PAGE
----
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Cans are really shaping up at Coke

Hot on the heels of its curvy Coke can (see Packaging World, March '97, p. 8), Atlanta-based Coca-Cola Co. is shaking up the can industry again.
FILED IN:  Controls  > Strategy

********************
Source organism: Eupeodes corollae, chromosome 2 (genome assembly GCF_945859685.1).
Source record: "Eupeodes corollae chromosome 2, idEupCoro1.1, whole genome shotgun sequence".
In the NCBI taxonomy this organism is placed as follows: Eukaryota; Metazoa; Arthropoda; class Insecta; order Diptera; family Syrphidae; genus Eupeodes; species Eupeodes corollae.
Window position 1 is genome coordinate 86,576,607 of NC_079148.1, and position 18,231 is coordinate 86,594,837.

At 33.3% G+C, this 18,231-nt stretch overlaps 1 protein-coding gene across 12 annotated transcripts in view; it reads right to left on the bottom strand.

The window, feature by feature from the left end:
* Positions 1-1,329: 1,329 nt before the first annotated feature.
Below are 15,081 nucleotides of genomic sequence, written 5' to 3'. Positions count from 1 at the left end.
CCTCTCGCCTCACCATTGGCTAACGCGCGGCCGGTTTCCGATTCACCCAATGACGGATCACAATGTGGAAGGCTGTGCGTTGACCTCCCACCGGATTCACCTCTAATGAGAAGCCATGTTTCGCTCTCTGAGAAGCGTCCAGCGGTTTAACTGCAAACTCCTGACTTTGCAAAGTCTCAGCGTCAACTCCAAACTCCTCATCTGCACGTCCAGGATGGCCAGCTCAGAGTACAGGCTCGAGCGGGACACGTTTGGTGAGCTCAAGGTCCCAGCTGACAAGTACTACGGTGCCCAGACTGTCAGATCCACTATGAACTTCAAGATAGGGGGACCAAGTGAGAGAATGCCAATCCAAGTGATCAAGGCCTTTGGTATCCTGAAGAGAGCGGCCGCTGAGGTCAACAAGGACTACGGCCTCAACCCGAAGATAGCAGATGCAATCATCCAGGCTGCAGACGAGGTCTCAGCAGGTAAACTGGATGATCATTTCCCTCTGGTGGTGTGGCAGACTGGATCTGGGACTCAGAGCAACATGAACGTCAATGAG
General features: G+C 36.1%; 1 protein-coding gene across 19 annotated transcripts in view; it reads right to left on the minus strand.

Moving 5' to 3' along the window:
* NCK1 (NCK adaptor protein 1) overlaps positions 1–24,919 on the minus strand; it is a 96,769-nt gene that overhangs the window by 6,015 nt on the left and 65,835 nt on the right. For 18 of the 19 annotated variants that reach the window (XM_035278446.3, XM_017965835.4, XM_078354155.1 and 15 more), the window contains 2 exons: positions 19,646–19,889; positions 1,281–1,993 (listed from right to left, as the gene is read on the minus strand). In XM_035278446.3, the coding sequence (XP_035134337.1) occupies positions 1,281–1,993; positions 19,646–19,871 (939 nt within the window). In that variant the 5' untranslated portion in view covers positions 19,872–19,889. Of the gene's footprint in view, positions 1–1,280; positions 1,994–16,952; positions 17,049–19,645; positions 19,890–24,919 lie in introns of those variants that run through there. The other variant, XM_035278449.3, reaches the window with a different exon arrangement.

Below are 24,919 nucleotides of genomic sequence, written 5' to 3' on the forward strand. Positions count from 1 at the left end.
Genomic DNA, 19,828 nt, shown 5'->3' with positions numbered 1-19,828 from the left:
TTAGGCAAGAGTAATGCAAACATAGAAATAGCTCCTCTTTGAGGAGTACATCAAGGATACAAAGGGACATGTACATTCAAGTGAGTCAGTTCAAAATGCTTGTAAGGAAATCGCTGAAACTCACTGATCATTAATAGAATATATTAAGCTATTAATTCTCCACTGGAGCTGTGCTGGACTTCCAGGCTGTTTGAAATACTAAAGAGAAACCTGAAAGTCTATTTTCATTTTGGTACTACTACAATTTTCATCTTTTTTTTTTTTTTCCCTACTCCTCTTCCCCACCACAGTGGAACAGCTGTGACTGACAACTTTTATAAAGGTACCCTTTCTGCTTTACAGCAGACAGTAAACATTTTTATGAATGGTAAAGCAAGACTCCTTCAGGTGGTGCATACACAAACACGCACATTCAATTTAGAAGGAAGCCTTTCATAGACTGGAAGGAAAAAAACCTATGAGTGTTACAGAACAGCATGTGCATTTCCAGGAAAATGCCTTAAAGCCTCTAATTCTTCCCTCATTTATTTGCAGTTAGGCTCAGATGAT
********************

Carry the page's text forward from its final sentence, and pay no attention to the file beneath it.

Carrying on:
This time it's a 12-oz Sprite® can that is said to be the first ever that's debossed in register. The can is being test-marketed in Portland OR beginning this month. American National Can (Chicago IL) makes the can in its Kent WA plant using machinery specially developed by Alcoa Packaging Equipment a subsidiary of Alcoa (Pittsburgh PA). Alcoa's Model 333 REM is a 24-station rotary system that uses laser optics to find the location of a specific reference point on the decoration of each can. Then its high-speed servo motors cause the can to rotate until the decoration is in register with male and female tooling that closes on the can. The tooling debosses 40 bubbles and three diagonal splashes in the sidewall of the can giving it a highly tactile quality. "Consumers constantly challenge us to be special and innovative" says Coca-Cola USA president Jack Stahl. "The cutting-edge quality of [this] can is a natural fit for the cool personality of Sprite." This new can-shaping technology says Alcoa sales manager Steve O'Connor was developed over the past year "from the ground up." He emphasizes that the two-piece drawn-and-ironed Sprite can is perfectly conventional in terms of coatings inks and other physical properties. Designing equipment that would accept a conventional aluminum can was he says "the difficult part of this development." Fed by air conveyors the Alcoa machine at ANC's Kent plant is located between the inside bake oven which dries the can's inner lacquer and the necking equipment. O'Connor says it's a prototype and he isn't revealing its operating speeds. But Alcoa's aim he says is to build equipment capable of keeping pace with today's U.S. can lines. That means up to 2 cans/min. Coke isn't commenting on the upcharge on the Sprite can compared to straightwall versions. The debossed cans will come in 12- and 24-count Duodozen® multipacks from Mead (Atlanta GA) that are converted from 18- and 24-pt Mead CNK® board. Printing is done flexo in five colors. Like the multipacks developed for the curvy Coke can these have special side cutouts to let consumers feel the cans. Elsewhere in the Coke empire POWERaDE noncarbonated sports drink hot-filled into a 24-oz polyethylene terephthalate bottle has a brand new closure that replaces the popular and increasingly ubiquitous push/pull sports cap. Rolling out nationwide beginning last month it's described by Coke as a "revolutionary new closure" that permits the liquid to flow faster while it prevents spillage. At press time the identity of the closure maker was not available from Coke. But industry sources confirm the 33-mm injection-molded polypropylene hinged flip-top closure is the SimpliSqueeze® from Seaquist (Mukwonago WI). It uses a diaphragm-type valve made of silicone that cuts off product flow and reseals without leaking. It's been popular for soaps lotions and other products in the health and beauty aids category but this application in the beverage industry represents something of a breakthrough. On the bottle's label Coke touts the unique dispensing closure as the "New Powerflo."

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